I want to talk more about choices than bread pudding, even though there is a connection. And it’s true, that I don’t ever make bread pudding, even though I love bread pudding. I guess there’s a little bit of an issue with desserts in general, which I’ve commented about from time to time. I struggle with my weight to begin with and making desserts is accompanied by the unhappy reality that there are generally more than one serving in any dessert recipe meaning if I make a pie for the two of us I’m going to have to eat a lot more of that pie than I want to if it’s not going to get thrown in the trash. As a result over the years I have gotten to the point that I generally save my eating of desserts until we go out to a restaurant, that way I can pay a lot less than what it might cost to make a whole dessert and I get to eat just what I want — one portion!
But back to our topic.
I love bread pudding. I also love bread. I bake a lot of the bread we eat, but today I had a 8″ segment of baguette that had gone stale and I got out the Cuisinart to grind it up into breadcrumbs. I haven’t had to do that in months and months. It’s kind of rare for even a small part of a loaf of bread to “avoid” being eaten. While the machine was whirring away I got to thinking about the way in which our choices impact our life in ways that perhaps we don’t think about…. like the absence in my life of bread pudding.
Peg and I live a reasonably comfortable retirement. Each month we have a couple dollars more than what we spent, not many, but mostly because we live a pretty careful lifestyle. We are frugal about most things; we don’t eat out a lot, we don’t have a lot of vehicles, or fancy clothes, or fancy anything for that matter. We’re pretty simple folk.
When I say I’m careful, I cook what we’ll eat in one meal. I enjoy leftovers, but I enjoy fresh food even more, so I rarely cook with the intention of creating leftovers. I bake bread when we have eaten the last loaf. We shop for bargains, but we don’t buy what we wouldn’t buy otherwise just because it’s on sale. And we rarely buy prepared foods, other than pasta, and even that I make when I’m inclined.
Desserts are a sort of no-man’s land for me. I can cook an appropriate amount of meat, or veggies for a single meal, but I have yet to find an easy way to make a two serving pie, or a frosted two serving cake, or just two brownies. So, at home we don’t eat them. But we don’t do a lot of other things too.
We went to the movie a week or so ago. We went for the matinee showing — it’s cheaper. We also went on $5.00 Tuesday, it’s even cheaper on Tuesdays too. We don’t go to see movies we aren’t really interested in. We don’t like a lot of violence — neither of us. That immediately puts the limits on our choices. We also aren’t keen on special effects. I’d rather watch a movie with a lot of good dialogue and a lot of good facial closeups than see a bunch of computer graphics. The computer enhanced images are stunning — don’t get me wrong. I’m not putting down the efforts of CGI specialists and graphics designers, I simply prefer something else. Which cuts our choices even further.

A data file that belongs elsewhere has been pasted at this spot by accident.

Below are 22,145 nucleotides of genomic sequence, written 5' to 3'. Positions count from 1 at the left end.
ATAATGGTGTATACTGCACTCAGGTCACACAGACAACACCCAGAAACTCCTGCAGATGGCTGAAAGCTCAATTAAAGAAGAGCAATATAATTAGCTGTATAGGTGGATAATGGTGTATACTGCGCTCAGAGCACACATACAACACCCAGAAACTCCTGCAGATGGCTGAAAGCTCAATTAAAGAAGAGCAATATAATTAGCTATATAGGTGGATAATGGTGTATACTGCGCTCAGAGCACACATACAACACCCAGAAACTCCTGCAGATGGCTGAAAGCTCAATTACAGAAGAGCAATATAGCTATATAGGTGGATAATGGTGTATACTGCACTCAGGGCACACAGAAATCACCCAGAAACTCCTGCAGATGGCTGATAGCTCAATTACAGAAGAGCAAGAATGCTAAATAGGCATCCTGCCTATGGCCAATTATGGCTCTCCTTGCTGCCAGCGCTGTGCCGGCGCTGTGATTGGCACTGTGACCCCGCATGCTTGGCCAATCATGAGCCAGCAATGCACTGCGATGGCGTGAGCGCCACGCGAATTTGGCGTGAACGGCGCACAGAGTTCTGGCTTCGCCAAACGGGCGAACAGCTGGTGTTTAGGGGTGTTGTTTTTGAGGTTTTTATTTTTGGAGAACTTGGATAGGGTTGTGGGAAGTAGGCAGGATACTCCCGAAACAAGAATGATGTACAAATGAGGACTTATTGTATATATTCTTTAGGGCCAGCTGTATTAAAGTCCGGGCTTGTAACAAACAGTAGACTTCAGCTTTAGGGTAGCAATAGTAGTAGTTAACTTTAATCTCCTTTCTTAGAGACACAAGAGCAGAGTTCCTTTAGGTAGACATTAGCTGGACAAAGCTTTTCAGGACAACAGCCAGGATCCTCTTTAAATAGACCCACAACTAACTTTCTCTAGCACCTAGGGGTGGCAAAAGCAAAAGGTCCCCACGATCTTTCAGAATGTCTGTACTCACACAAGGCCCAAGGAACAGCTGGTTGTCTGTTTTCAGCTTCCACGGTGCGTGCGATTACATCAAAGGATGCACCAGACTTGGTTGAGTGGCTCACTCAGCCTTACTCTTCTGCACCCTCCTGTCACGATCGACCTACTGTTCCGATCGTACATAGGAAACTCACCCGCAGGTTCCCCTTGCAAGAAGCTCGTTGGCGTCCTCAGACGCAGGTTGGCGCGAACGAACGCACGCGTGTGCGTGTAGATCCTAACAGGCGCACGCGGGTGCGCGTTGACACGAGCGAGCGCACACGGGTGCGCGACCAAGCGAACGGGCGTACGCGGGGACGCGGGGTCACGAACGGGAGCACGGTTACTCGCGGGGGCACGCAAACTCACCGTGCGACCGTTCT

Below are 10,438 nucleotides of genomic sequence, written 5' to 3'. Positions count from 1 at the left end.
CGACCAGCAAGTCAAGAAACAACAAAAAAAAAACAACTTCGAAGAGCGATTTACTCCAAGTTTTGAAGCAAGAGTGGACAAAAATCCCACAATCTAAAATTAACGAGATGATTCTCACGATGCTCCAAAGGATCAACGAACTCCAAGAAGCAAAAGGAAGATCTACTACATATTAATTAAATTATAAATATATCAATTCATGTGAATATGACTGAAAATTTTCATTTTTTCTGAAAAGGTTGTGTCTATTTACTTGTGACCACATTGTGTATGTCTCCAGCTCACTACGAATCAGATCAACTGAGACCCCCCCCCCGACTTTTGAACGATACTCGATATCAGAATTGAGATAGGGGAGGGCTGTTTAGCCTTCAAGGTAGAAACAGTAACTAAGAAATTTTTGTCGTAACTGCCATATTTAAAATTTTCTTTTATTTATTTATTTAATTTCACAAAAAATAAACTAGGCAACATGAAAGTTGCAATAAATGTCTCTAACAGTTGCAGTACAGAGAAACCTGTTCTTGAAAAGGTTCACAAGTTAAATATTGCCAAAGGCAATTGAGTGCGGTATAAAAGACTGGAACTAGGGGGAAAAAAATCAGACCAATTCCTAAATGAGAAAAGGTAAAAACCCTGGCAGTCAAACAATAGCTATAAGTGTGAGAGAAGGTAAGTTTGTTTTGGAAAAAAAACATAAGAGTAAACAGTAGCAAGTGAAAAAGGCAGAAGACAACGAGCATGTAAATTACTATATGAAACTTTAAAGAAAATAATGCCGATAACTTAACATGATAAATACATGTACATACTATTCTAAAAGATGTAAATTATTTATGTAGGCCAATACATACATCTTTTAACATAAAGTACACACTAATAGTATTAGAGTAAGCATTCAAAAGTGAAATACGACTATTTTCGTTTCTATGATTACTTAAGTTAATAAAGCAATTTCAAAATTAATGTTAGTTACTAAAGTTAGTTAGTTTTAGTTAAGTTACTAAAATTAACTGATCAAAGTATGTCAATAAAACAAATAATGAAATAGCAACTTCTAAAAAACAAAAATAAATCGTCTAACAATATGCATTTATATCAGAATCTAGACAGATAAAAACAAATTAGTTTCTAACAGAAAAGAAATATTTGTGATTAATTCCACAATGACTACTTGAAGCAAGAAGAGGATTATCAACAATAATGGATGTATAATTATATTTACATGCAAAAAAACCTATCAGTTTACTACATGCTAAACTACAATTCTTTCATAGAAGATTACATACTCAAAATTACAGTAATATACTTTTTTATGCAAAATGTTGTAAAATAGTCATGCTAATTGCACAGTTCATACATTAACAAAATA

And of course, going to the theater means (generally) being out where there are a lot of other people. Once again, our choices sort of self-limit our activities. And that’s the same reason we tend not to go to festivals, though festivals are a problem of their own. We also don’t like being around drunk people, or people acting out of control. Festivals are rife with them. Neither of us cares to be around that.
Don’t get me wrong, I am not complaining. Our life is still varied and interesting — at least we think so. My point here is that all those previous conclusions we have drawn automatically keep us from things we aren’t going to enjoy or that would cost us a lot of extra money. I don’t have to think about not-spending too much money on an activity if I have no interest in doing that thing.
I’ve talked in the past about not going to expensive hotels when we travel. It’s not that we can’t afford them — although if it came down to it, I guess we really can’t — it’s that we rarely spend much time in a hotel room and I can’t see the value in spending a lot of money for a room we don’t use for much more than konking out at night. No room is worth a couple hundred bucks a night to me when I’m snoring!
The reason for all of this is simple… sometimes there are things in life that we like or we think we like and while we’re just sitting on our duff doing nothing we wonder why it is that we don’t ever do them, or taste them, or try them. And maybe we don’t realize that the reason we don’t is that we’ve made other better choices that we are very happy with and the thing/s we have missed or lost aren’t all that important afterall, and that feeling bad about not having them is nonsense. We could…. if we made different choices…. but we prefer the ones we make to the ones we don’t.